Pickwick Mill Vignettes (Original Monochrome Photography)

5개월 전

Howdy,

It was Pickwick Mill Day in Pickwick, MN last Saturday and I had heard that the equipment would be hooked upand running. Apparently, that was only for a demonstration, which I didn't get get to see. Oh well, though! Maybe next time.

I got to the mill around 2:00 and found the roadway full of cars parked on the shoulder, what there was of a shoulder. Surprisingly, though, most of the people were out front enjoying demonstrations of blacksmithing, spinning, and grain separation. I headed into the mill, this time armed with a tripod.

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Motion Blur

While the equipment wasn't hooked up, this bear and belt network is always up and running. This is where the waterwheel's axle comes into the building and supplies power to the system.

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Wooden Gears

These huge gears are actually made of wood. The largest one is at least six feet in diameter! I managed to get my camera and tripod through the wooden beams and into position to get this wide-angle shot looking up at them.

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Bike Chain XXXXL

The above photo shows how power is transferred to upper stories of the mill. The chain connected to this gear goes straight down, through a gap in the floor boards, to the drive shaft below. A gear below can be moved into place to connect this axle to the network, when needed.

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Natural Lighting

In the 1800's, natural light was the only light available in these mills. Dust is a major problem and the reason so few of these mills remain today. The dust can catch fire and will actually explode. For that reason, gas lamps and candles couldn't be safely used.

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For Cranky People

In addition to the water-powered equipment, there are quite a few hand-powered devices around the mill. I'm not sure what this one was used for, but it was in a great spot for a photo.

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Used to Squish Stuff

This is obviously some sort of press. As to what was pressed in it, who can say? The mill primarily ground wheat and grains for human consumption and, in its later years, produced animal feed. According to one of the people I spoke with, the mill produced over a hundred pounds of flour each day during the US Civil War. This grain was sent to the Union Army to feed the soldiers.

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Likely Discontinued Parts

There are also some miscellaneous parts and broken pieces, lying unnoticed in the corners where they may have been carelessly tossed and left.

While I didn't get to see the equipment demonstrations, I did manage to take a short video of one of the gears where the waterwheel comes in. I have turned it into a looping GIF file. It's not perfect, but it's close!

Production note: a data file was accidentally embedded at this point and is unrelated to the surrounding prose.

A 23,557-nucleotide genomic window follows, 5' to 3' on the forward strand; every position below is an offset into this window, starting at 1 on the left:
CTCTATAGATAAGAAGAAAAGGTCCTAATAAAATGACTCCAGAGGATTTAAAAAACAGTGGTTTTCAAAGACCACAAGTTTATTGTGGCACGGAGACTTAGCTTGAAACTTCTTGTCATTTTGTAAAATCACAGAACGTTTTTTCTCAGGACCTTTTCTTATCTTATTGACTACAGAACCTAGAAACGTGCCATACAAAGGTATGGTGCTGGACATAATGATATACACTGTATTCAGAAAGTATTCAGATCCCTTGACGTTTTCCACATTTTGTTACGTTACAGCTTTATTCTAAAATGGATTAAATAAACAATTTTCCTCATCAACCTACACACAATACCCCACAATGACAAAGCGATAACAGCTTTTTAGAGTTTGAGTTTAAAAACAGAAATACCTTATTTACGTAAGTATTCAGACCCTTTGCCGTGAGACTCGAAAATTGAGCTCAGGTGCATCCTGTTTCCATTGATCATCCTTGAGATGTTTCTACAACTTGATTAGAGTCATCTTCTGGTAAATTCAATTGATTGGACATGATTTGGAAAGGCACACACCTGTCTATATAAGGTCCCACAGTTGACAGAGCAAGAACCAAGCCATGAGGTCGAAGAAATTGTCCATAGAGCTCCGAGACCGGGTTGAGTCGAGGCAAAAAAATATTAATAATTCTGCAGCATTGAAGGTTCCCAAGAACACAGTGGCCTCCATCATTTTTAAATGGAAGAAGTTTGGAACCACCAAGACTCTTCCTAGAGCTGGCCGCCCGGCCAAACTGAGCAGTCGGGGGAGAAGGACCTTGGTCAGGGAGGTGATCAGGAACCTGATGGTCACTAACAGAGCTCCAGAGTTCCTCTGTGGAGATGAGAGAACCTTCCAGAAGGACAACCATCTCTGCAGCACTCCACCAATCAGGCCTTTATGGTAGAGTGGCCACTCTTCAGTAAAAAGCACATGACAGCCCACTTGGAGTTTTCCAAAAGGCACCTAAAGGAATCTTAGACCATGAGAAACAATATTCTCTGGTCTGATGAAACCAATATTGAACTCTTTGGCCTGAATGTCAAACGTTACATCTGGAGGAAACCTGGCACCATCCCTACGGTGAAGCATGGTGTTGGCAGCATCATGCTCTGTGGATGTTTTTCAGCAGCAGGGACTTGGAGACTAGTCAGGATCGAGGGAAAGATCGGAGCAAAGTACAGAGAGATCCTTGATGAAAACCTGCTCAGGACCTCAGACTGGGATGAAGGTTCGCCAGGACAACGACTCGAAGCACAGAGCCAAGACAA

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It Mooooves!

Thank you for taking a look! If you enjoy my work, please click the upvote button. Comments are also greatly appreciated.

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So very cool! I love the gears, and I'm always amazed at the engineering involved in things like this. Great idea for a post, and wonderful in black and white. How goes the job search? Any luck yet?

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Thanks! Places like this remind me of being in high school. I ended up in ad avanced physics course that devoted a significant block of time to gear networks like this. It was actually the most fun part of that class, as far as learning goes. The teacher had severe narcolepsy and would fall asleep writing on the board or at his desk, so we did get to goof around a lot... lol

The job hunt is not going well. I thought I had an interview this week, but they decided to ghost me instead. It wouldn't have been a great fit, but the area was nice. It was on the west shore of Lake Michigan. So... I'm still looking.

I think those old mills are fascinating. Your photos are great.
Wish you had good job search news though. Soon. I'm sure it will all fall into place soon.

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Thanks. No luck with the jobs yet, but I'm working on a grant application to go back overseas for another year. We'll see if I get it.

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That would be wonderful!

Very interesting sir fotosdenada! I love that kind of thing. Or place. It seems like those wooden wheels would break. But anyway these are really good shots!

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Thanks. Those wooden gears are solid oak and huge, so they apparently held up really well. They're bigger than wagon wheels.

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That's amazing, I'd like to see how they made those!
Oh, anything on the job search?

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No luck with the job search, yet.

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I'm so sorry to hear about that sir fotosdenada. Is there a plan B in the meantime?

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I'm still hoping to find at least a retail job and going to apply for a grant to teach in Spain again. I don't know if I'll get it or not, but it would be nice to be back there even if it's just for another academic year.

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Oh I love the Spain teaching idea! I hope you get that.

@fotosdenada, Black and White effect gave epic essence to all these pictures and this is reflecting your professionalism too. Stay blessed.

Posted using Partiko Android

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Thanks! The mill certainly lends itself well to black and white photography.

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Welcome and that's true.

Posted using Partiko Android

A pity you didnt get to see it working but you made the most of your visit with these amazing shots

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Thanks! Maybe next year I'll see it running. Because it is a demonstration, though, I'm sure it was absolutely packed with people, so getting tripod photos might have been impossible anyway.